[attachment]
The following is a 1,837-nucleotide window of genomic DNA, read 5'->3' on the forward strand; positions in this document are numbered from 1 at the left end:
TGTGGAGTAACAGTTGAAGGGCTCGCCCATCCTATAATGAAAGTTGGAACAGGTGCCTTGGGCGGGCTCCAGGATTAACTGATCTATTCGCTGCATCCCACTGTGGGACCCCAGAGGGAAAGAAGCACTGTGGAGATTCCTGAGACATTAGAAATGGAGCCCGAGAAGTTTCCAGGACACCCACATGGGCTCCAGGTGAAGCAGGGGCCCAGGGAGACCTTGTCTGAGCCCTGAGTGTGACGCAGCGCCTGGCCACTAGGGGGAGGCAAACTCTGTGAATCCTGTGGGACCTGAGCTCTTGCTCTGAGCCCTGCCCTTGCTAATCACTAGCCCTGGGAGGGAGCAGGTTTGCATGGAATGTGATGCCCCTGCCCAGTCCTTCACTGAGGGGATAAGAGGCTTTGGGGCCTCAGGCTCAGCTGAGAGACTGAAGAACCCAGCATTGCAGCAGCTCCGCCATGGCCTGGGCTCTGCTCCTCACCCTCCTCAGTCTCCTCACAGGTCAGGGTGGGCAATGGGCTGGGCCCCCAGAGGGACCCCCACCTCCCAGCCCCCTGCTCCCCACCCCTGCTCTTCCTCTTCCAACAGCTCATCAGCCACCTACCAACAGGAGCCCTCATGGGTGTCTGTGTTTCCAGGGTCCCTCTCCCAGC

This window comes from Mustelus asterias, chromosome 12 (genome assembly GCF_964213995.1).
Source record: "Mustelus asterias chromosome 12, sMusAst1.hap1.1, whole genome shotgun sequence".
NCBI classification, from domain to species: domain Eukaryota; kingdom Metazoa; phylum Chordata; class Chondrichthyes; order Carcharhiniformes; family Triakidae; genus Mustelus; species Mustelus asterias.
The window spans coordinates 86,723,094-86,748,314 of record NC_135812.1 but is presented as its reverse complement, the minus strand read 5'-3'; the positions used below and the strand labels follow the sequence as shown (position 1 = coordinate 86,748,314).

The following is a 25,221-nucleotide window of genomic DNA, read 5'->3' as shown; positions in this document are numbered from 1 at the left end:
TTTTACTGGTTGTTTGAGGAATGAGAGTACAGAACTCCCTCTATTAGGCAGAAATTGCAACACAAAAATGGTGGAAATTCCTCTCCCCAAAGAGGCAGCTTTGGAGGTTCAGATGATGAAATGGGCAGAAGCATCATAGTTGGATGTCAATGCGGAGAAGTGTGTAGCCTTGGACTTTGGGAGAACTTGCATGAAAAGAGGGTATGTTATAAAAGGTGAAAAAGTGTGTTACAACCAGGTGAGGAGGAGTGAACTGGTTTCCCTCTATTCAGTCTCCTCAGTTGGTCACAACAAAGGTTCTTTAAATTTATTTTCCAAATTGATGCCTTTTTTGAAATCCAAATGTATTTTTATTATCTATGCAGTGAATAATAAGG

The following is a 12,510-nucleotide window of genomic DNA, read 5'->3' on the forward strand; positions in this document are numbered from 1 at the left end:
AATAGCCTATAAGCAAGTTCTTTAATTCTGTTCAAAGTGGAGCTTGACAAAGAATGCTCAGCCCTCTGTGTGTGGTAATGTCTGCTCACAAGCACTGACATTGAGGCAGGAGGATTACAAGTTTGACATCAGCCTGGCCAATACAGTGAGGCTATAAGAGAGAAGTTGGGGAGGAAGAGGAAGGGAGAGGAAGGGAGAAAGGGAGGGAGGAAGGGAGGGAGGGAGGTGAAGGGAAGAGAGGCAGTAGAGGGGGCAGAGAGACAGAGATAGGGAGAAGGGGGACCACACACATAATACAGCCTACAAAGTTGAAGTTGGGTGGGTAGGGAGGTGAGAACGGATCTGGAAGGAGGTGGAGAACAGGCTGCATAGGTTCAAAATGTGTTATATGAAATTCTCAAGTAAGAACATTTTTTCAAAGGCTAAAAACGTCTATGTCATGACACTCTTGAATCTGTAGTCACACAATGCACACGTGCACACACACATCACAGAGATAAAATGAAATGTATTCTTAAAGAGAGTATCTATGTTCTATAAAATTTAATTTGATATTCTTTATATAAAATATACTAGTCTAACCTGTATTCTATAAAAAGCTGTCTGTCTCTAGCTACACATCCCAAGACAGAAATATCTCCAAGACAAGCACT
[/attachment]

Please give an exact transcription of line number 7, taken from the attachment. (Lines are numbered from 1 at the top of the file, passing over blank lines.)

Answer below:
The following is a 25,221-nucleotide window of genomic DNA, read 5'->3' as shown; positions in this document are numbered from 1 at the left end: